How Diabetes Raises Your Risk of Hearing Loss

Diabetic woman using a flash glucose monitor.

You may be acquainted with the various factors contributing to hearing loss, such as the impact of aging, genetic predisposition within families, or prolonged exposure to loud sounds. But the link between hearing loss and diabetes is not as well known. Let’s dig a little deeper into that.

How does diabetes raise your risk of hearing loss?

The prevalence of diabetes increases as you get older and 37 million individuals, or 9% of the United States population cope with this condition according to the CDC. Hearing loss is two times as prevalent in people with diabetes in comparison to those without the condition. 133 million Americans are pre-diabetic and even they have a 30% increased risk of experiencing hearing loss than people whose blood sugar is normal.

Various body regions can be affected by diabetes: kidneys, hands, feet, eyes, and even ears. The degeneration of the small blood vessels inside of your ears can be accelerated by high blood sugar levels. In contrast, low blood sugar levels can interrupt the transmission of nerve signals from the inner ear to the brain. Worsened hearing loss can be the result of both scenarios.

The lack of diabetes management causes chronic high blood pressure, causing damage to the heart, blood vessels, kidneys, nerves, and eyes.

Signs you might have hearing loss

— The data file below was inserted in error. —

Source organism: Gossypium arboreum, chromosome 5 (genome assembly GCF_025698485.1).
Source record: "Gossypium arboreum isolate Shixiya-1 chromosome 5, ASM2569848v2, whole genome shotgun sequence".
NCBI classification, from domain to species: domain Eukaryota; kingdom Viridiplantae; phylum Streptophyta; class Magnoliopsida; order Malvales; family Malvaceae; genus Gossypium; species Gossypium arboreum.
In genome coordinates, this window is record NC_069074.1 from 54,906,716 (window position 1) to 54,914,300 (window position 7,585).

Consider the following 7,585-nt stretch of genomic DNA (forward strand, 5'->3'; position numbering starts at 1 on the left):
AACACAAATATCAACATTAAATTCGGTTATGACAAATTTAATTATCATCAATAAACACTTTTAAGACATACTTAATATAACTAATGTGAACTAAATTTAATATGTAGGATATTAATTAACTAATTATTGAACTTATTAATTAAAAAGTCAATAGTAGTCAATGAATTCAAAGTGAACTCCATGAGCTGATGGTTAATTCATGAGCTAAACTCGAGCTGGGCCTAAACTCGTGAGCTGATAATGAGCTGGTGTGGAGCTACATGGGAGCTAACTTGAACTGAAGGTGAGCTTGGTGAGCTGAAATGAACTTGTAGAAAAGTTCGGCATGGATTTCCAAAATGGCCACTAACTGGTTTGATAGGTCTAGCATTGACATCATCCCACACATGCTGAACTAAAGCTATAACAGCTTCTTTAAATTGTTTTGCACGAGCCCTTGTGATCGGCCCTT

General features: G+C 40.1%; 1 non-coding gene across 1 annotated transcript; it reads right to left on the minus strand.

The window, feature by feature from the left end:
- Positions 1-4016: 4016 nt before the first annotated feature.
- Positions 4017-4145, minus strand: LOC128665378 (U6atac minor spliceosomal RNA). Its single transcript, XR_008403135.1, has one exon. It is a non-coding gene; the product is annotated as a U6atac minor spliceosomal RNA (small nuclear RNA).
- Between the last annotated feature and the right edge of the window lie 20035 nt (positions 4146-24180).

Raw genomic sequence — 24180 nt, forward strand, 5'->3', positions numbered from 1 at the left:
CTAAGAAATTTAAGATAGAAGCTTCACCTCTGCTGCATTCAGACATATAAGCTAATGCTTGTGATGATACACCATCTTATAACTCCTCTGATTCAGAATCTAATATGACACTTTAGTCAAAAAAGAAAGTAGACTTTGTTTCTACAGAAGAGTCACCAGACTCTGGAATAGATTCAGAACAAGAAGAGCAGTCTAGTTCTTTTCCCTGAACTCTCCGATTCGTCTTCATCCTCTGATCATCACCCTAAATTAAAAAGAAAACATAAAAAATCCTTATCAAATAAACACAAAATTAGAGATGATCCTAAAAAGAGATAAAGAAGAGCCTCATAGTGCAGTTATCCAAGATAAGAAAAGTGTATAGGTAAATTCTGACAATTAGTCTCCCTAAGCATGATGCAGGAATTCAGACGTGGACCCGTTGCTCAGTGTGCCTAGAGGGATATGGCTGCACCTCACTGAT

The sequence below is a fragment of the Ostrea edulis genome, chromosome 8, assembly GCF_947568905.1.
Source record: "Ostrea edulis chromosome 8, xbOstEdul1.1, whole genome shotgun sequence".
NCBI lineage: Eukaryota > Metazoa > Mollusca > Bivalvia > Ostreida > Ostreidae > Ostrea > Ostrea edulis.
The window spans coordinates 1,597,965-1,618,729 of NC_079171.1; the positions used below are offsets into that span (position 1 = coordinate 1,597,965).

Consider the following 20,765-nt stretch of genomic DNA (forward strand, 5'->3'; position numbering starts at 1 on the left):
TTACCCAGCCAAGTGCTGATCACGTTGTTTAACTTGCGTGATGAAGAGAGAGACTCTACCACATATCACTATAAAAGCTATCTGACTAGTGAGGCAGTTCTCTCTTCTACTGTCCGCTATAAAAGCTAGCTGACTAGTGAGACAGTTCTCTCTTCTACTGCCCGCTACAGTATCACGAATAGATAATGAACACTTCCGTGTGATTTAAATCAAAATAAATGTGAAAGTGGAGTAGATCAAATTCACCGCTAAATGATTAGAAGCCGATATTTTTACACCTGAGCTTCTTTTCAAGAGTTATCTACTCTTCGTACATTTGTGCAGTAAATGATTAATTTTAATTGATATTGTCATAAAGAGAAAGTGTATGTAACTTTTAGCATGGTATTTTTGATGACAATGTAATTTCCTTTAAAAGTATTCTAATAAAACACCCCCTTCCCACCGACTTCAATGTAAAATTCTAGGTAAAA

If you’re not actively monitoring the condition of your hearing, hearing loss can gradually sneak up on you. It’s not uncommon for people close to you to observe your hearing loss before you become aware of it.

Some indicative signs of hearing loss include:

  • Frequently asking others to repeat themselves
  • Difficulty following phone conversations
  • Having a tough time hearing in noisy places
  • Perceiving others as mumbling
  • Keeping the TV volume really loud

It’s important to call us for a consultation if you notice any of these signs or if somebody points out your hearing changes. After doing a hearing exam, we will set up a baseline for future visits and help you with any problems you might be having with balance.

Be proactive if you have diabetes

Getting an annual hearing test is important, and that’s especially true for somebody who has diabetes.

Keep your blood sugar levels within the desired range.

Steer clear of loud noises and shield your ears by wearing earplugs.

The site information is for educational and informational purposes only and does not constitute medical advice. To receive personalized advice or treatment, schedule an appointment.


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